Anonymous vs. Scientology

You may have recently heard about Anonymous, a group of internet activists who have been protesting the Church of Scientology both online and in person. The supporters of Anonymous call them an extremely effective activist group. Scientology supporters call them religious bigots and cyber-terrorists. The media has called them Hackers on Steroids. But who is Anonymous really? And why are they against Scientology?

Just to get this one out of the way: Does ESK support Anonymous?

Yup. We most certainly do.

While we do not, in any way, shape or form, support illegal activities, the protests and pickets that Anonymous has recently staged has raised public awareness regarding the dangers of Scientology. Anonymous is actively and constructively working to ensure that the general public is aware of what goes on behind the Church of Scientology’s closed doors, and we at ESK feel that any action that educates is a positive action.

Anonymous’ actions have also been instrumental in assisting those who have never spoken out feel that they may now do so without fear of reprisal.

So who is Anonymous?

Well, that’s hard to say – we’re not sure that anyone except individual Anonymous members actually know who Anonymous is.

Originally, Anonymous was a loosely connected group of similar-minded people from all over the world who networked online, played pranks on websites, traded information and media, and were general internet rabble rousers. Anonymous has no leaders, and anyone can join Anonymous. Members of Anonymous keep their personal information and real names hidden from the public view and from each other, which helps support the decentralized framework of the group.

How did Anonymous start protesting Scientology?

Anonymous originally began attacking the Church of Scientology in late January 2008, when the CoS took legal action to remove the now infamous Tom Cruise video from the internet. Members of Anonymous began researching Scientology’s history of copyright litigation, and became infuriated at Scientology’s repeated attempts to censor information online.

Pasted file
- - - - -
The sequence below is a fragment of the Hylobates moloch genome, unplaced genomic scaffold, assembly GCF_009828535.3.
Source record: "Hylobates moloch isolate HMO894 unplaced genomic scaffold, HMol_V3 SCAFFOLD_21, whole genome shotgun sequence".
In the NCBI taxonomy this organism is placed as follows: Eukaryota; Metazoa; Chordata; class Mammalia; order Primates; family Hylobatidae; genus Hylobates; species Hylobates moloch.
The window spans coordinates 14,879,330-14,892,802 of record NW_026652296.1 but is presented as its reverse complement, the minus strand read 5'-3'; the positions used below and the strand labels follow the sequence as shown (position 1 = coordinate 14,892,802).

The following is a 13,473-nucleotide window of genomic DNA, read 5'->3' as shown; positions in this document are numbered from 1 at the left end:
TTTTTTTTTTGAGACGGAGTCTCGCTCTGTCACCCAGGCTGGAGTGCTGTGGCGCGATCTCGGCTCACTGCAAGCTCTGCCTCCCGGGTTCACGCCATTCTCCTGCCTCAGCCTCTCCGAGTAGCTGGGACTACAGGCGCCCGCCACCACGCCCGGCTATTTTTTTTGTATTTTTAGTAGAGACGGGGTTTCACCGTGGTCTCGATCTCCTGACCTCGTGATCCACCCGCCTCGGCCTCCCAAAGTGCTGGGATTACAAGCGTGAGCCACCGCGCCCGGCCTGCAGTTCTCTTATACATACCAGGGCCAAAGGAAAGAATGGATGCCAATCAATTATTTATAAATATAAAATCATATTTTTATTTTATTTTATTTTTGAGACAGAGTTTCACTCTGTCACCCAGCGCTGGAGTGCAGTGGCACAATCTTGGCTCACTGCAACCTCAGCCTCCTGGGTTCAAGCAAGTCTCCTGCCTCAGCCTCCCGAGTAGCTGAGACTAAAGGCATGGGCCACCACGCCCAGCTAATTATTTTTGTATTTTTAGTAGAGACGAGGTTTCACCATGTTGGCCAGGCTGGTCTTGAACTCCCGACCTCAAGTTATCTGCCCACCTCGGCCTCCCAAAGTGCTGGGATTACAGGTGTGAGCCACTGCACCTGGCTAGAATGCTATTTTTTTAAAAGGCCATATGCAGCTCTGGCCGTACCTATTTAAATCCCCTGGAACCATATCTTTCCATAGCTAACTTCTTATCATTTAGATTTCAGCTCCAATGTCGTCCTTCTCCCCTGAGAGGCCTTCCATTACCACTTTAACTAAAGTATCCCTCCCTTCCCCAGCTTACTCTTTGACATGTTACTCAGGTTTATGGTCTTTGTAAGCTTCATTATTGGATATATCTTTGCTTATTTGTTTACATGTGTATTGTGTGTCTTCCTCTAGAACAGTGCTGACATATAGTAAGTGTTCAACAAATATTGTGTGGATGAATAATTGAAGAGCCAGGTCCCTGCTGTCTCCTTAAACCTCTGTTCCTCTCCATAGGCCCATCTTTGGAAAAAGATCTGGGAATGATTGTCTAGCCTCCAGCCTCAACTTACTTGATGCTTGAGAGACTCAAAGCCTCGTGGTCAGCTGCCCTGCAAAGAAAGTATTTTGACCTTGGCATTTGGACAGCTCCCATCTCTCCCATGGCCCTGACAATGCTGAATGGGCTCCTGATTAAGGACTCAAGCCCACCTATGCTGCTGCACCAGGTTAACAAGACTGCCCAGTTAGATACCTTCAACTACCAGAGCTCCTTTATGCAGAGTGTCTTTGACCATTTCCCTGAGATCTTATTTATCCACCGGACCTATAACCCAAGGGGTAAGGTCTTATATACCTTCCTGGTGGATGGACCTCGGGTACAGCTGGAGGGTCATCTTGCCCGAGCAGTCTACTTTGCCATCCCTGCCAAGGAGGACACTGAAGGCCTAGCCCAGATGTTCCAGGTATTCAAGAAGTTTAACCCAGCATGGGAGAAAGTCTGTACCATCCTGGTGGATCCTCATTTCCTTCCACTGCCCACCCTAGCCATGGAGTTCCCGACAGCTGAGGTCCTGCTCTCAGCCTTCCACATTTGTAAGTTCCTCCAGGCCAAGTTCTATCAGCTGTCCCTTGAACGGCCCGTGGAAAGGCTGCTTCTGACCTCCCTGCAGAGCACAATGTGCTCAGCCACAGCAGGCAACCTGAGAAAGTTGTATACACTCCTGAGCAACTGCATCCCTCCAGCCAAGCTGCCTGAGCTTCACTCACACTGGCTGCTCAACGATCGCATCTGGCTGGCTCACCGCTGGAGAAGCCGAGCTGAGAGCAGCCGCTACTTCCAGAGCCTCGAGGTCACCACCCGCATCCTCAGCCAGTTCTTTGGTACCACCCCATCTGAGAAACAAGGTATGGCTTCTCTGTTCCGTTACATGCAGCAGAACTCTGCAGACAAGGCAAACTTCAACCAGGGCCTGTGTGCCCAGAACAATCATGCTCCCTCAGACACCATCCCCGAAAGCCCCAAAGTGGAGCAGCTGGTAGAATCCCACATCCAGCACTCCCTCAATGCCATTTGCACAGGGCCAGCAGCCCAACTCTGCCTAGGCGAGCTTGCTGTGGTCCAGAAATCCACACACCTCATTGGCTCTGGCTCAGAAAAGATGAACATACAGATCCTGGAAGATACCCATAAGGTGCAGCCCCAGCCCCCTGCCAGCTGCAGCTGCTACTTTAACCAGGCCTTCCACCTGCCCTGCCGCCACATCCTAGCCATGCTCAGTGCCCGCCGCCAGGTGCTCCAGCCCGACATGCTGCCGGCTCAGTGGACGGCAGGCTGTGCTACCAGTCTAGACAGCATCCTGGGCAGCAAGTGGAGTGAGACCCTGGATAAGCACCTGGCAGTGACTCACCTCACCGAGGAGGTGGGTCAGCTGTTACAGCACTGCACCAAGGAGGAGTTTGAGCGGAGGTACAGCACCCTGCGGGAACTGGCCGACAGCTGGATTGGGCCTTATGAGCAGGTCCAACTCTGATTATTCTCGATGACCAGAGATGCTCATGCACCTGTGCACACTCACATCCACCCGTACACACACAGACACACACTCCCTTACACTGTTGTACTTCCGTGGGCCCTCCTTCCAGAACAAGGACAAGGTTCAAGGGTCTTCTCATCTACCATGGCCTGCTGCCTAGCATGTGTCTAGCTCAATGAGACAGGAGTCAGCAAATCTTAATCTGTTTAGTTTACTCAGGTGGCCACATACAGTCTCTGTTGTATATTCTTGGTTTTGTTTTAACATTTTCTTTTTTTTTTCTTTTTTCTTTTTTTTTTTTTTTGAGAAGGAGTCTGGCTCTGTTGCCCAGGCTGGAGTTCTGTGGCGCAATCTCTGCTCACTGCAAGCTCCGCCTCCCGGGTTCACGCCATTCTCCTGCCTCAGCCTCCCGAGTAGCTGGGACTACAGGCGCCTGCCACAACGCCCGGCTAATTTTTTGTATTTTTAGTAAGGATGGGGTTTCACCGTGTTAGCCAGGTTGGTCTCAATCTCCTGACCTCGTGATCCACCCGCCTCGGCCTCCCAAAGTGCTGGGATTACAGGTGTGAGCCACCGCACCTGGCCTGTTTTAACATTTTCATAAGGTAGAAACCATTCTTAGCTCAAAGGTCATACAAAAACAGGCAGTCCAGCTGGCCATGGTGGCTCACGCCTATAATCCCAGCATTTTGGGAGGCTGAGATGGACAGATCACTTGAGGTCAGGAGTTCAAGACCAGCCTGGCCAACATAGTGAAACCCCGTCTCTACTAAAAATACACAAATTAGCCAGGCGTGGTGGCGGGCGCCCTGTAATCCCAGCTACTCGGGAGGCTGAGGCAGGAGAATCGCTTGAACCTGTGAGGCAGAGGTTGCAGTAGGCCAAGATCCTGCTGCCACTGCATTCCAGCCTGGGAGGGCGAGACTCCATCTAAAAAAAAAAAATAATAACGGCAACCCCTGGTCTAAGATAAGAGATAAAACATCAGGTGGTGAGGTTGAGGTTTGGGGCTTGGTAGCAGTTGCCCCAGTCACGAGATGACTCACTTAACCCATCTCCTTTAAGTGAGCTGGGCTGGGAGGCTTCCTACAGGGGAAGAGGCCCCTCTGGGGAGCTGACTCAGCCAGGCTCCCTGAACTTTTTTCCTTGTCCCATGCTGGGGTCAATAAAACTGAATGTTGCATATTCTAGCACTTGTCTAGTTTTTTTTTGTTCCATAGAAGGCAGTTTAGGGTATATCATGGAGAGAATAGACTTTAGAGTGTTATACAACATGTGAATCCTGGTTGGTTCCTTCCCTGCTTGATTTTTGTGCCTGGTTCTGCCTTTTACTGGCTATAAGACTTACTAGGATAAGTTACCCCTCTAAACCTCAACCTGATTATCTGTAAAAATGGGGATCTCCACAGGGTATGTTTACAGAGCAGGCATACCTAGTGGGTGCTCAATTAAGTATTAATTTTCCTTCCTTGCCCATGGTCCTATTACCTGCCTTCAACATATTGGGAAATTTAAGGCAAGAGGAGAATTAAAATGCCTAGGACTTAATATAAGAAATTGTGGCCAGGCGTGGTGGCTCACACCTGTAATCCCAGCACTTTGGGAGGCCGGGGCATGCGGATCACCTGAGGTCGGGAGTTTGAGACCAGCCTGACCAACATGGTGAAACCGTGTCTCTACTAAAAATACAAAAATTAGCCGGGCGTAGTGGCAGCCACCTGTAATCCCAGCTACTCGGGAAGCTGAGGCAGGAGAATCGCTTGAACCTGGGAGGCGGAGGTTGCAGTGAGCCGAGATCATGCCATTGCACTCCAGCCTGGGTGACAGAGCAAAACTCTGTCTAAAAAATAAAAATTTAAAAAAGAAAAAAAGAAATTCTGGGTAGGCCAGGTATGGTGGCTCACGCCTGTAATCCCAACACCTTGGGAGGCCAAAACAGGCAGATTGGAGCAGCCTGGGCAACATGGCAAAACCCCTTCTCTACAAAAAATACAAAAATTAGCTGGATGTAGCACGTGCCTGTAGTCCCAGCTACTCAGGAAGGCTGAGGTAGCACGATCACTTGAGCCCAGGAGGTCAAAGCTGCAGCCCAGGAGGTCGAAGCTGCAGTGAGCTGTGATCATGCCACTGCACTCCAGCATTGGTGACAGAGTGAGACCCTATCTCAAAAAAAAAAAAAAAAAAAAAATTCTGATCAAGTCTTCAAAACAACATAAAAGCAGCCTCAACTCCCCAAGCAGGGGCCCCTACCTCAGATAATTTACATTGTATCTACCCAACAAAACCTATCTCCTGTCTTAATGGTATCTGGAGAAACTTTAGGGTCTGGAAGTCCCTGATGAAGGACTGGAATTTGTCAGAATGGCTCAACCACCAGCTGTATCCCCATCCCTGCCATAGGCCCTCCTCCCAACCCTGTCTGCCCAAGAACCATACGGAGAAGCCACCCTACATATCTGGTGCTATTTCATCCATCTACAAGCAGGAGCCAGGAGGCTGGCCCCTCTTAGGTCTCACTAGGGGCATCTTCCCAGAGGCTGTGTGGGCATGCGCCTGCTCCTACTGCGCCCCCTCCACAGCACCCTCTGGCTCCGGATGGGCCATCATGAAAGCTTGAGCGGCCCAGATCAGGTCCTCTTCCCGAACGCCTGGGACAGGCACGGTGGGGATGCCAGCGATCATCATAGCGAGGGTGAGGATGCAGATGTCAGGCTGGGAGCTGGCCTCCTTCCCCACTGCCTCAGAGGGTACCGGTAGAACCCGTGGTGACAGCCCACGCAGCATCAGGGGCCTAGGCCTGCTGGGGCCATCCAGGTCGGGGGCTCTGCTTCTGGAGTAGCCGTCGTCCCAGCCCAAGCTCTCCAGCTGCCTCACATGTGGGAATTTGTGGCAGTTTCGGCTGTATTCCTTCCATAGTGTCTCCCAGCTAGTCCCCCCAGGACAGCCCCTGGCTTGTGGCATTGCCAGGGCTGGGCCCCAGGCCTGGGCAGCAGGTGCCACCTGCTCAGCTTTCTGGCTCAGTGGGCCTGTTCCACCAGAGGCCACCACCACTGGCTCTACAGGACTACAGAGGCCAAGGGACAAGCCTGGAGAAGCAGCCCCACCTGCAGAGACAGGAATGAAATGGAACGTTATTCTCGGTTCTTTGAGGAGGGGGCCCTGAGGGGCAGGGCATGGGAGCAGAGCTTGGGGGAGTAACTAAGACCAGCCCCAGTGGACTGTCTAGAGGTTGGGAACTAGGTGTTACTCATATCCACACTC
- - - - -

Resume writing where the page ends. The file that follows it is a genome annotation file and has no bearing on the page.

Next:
The highly-interconnected nature of Anonymous, and the fluid trade of information the Anonymous network enabled them to quickly conduct further research on Scientology’s activities. As information on Scientology’s more lurid undertakings became available, such as Operation Freakout, Operation Snow White, the Disconnection policy, slave labor in the Sea Org, etc., members of Anonymous became increasingly outraged. Anonymous then banded together and began launching internet attacks against Scientology websites with the stated purpose of getting the world’s attention.

It worked. The media slowly caught on, and a storm of reporting about Anonymous’ new cause hit the airwaves. Anonymous then allied with long-time Scientology critics and ex-members, and stormed the gates with a series of world-wide protests at Scientology centers on Feb. 10, 2008. Their next set of protests is planned for March 15, 2008 in most major cities around the world.

What was Scientology’s reaction to Anonymous?

Externally, Scientology has been largely silent, with the exception of issuing a press release calling Anonymous cyber-terrorists, communists, Fascists, Nazis, religious bigots and KKK members, which was released in the St. Petersburg Times.

Internally, reports indicate that Scientologists believe that Anonymous is being funded by evil psychiatrists. When the February 10, 2008 protests took place, many Los Angeles churches closed their doors, locked up, shuttered the windows and urged members to stay home.

After the protests, some members of Anonymous have reported being followed, having their tires slashed, being filmed through their windows, and other strange occurrences. It has not been proven that Scientology agents did these things, but the timing is rather suspect.

AH HAH! You must be members of Anonymous! Otherwise, how would you know all that?

Would that we were so cool. Actually, all this info is freely available online on the Anonymous message boards, which can be found here. However, that doesn’t mean you won’t see us at one of Anonymous’ protests some day.

Er… OK, well then what was Anonymous’ response to Scientology’s allegations?

Anonymous has not denied that it launched internet attacks against certain Scientology websites, but insist that they have not pursued this line of activism for some time now, and now plan only on using protests, viral marketing, government lobbying and media attention to attain their goals.

In response to the rest of the allegations, from what ESK can tell from the Anonymous forums, it seems Anonymous members just giggled a little and kept doing what they’re doing.